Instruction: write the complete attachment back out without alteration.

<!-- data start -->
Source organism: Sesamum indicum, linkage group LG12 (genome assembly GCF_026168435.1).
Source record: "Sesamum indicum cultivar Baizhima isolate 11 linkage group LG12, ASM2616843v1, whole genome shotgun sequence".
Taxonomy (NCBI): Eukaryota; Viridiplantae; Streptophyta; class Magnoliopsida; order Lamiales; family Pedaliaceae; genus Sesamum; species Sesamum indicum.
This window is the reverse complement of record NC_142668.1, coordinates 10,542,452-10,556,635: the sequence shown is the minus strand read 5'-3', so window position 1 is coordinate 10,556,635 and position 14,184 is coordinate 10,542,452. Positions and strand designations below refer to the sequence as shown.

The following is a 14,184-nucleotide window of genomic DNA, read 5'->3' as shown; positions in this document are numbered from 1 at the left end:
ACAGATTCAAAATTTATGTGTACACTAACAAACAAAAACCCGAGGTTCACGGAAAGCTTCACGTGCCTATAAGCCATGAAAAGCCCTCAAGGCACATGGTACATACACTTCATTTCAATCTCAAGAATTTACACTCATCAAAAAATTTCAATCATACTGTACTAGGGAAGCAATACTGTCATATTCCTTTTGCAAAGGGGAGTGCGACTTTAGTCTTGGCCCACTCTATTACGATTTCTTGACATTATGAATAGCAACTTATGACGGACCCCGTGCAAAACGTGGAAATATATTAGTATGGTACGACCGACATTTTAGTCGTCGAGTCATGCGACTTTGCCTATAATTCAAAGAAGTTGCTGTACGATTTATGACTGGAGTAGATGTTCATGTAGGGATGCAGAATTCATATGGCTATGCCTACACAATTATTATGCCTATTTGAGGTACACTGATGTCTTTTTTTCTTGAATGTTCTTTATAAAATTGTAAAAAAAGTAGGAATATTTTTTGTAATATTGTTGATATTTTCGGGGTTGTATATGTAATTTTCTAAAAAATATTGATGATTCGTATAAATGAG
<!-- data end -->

Source organism: Sesamum indicum, linkage group LG12 (genome assembly GCF_026168435.1).
Source record: "Sesamum indicum cultivar Baizhima isolate 11 linkage group LG12, ASM2616843v1, whole genome shotgun sequence".
Taxonomy (NCBI): Eukaryota; Viridiplantae; Streptophyta; class Magnoliopsida; order Lamiales; family Pedaliaceae; genus Sesamum; species Sesamum indicum.
This window is the reverse complement of record NC_142668.1, coordinates 10,542,452-10,556,635: the sequence shown is the minus strand read 5'-3', so window position 1 is coordinate 10,556,635 and position 14,184 is coordinate 10,542,452. Positions and strand designations below refer to the sequence as shown.

The following is a 14,184-nucleotide window of genomic DNA, read 5'->3' as shown; positions in this document are numbered from 1 at the left end:
ACAGATTCAAAATTTATGTGTACACTAACAAACAAAAACCCGAGGTTCACGGAAAGCTTCACGTGCCTATAAGCCATGAAAAGCCCTCAAGGCACATGGTACATACACTTCATTTCAATCTCAAGAATTTACACTCATCAAAAAATTTCAATCATACTGTACTAGGGAAGCAATACTGTCATATTCCTTTTGCAAAGGGGAGTGCGACTTTAGTCTTGGCCCACTCTATTACGATTTCTTGACATTATGAATAGCAACTTATGACGGACCCCGTGCAAAACGTGGAAATATATTAGTATGGTACGACCGACATTTTAGTCGTCGAGTCATGCGACTTTGCCTATAATTCAAAGAAGTTGCTGTACGATTTATGACTGGAGTAGATGTTCATGTAGGGATGCAGAATTCATATGGCTATGCCTACACAATTATTATGCCTATTTGAGGTACACTGATGTCTTTTTTTCTTGAATGTTCTTTATAAAATTGTAAAAAAAGTAGGAATATTTTTTGTAATATTGTTGATATTTTCGGGGTTGTATATGTAATTTTCTAAAAAATATTGATGATTCGTATAAATGAG